Director Jason Reitman follows up his wonderful Juno
with Up in the Air, a movie that somehow manages to make
corporate downsizing a sentimental and humorous affair. Don’t get
me wrong, Reitman’s film has sympathy for those who have lost or
will lose their jobs. It’s just that he provides laughter with
Most of the bittersweet humor in this well-balanced movie is
provided by George Clooney as Ryan Bingham. Ryan is a man so afraid of
commitment he teaches seminars on how to remain unattached. He also
travels the country doing the dirty work of firing people for
corporations that don’t want the trouble of looking their
employees in the eyes with bad news. He keeps a small apartment in
Nebraska, but his main homes are seats on airplanes and multiple hotel
rooms. He brandishes his airport and hotel club cards like badges of
honor, and longs for the day when he logs 10 million air miles.
Ryan is content with his job and, in a strange way, feels like some
sort of good will ambassador when he fires people, because he’s
human and he cares—to a certain degree. He’s mastered his
rap to the point where one guy getting fired (Zach Galifianakis) asks
him whether they will be in touch again. Of course, they
Then, thanks to the wonders of technology, Ryan’s boss (a
droll Jason Bateman) looks to ground him. New face Natalie (Anna
Kendrick) has come up with a way to fire people via broadband and
satellite, and Ryan will only need a computer camera and his desk chair
from now on. Ryan, disgruntled that he will no longer experience the
intimacy of face-to-face terminations, is forced to take Natalie on the
road to show her the ropes.
Further complicating matters is that Ryan might be falling in love
with Alex (Vera Farmiga), another frequent flyer. Alex seems to be on
his wavelength, so much so that Alex, when explaining the semantics of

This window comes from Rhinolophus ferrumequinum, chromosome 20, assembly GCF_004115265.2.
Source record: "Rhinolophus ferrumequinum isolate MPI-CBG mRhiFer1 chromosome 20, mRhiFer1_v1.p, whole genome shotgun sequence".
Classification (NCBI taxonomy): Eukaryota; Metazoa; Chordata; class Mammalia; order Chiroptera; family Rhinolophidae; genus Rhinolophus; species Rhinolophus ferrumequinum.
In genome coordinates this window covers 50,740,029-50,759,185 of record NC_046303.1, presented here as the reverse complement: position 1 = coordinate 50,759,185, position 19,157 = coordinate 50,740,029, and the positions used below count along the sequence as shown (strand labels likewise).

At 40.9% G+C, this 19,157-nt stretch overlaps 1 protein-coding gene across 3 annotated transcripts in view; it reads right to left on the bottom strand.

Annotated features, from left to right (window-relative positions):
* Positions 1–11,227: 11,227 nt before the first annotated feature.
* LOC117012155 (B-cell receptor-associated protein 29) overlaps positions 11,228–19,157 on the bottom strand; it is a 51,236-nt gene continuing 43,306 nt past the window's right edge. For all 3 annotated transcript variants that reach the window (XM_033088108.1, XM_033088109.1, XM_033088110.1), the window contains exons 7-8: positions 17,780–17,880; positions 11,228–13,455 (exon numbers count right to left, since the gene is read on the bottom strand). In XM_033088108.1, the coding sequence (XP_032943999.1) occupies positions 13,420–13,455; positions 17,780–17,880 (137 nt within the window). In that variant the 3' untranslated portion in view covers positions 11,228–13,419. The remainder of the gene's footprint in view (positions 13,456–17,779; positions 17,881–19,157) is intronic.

their relationship, suggests, “Think of me as yourself, only with
a vagina.” Ryan is intrigued and even winds up inviting her to
his sister’s wedding, where his issues with commitment are
seriously put to the test.
Reitman’s film is remarkably structured, giving sufficient
time to Ryan’s job issues and romantic situations. His time with
Natalie is strictly business, and the film has one of its best moments
when the duo fires a corporate guy (a blisteringly good J.K. Simmons)
who really wanted to be a cook. Simmons has only a few minutes on
screen, but he rocks them hard.
Making things almost frighteningly authentic, Reitman hired some
real life, recently fired people to serve as extras getting canned by
Clooney’s character. Much of what we see from firing victims is
real life reactions to dismissals. No, Clooney didn’t really fire
them, but Reitman gave them the opportunity to vent feelings about
their situations. Now their sentiments are on display in a critically
acclaimed film. That’s almost worth getting canned!
Kendricks is excellent as somebody who isn’t as tough and
callous as she thinks she is. Her character starts off as icy cold and
progresses into somebody who does actually give a rat’s ass. Her
airport breakdown is a thing of beauty, and she is forgiven for her
participation in the Twilight movies. Farmiga has never been
better as a woman who is simply playing a part when she hits the
As for Clooney, he has become modern cinema’s master of
natural, effortless humor. This isn’t to say he can’t camp
it up with the best of them (see O Brother, Where Art Thou?).
It’s just to say that he can make you laugh and make it appear
like he isn’t even trying. He can also handle the heavy stuff
with the best of them. Up in the Air could very well wind up
being the movie he is most remembered for a 100 years from now.
Editor’s Note: Due to a last-minute change, Up in the Air
is now scheduled to open in Reno on Dec. 23.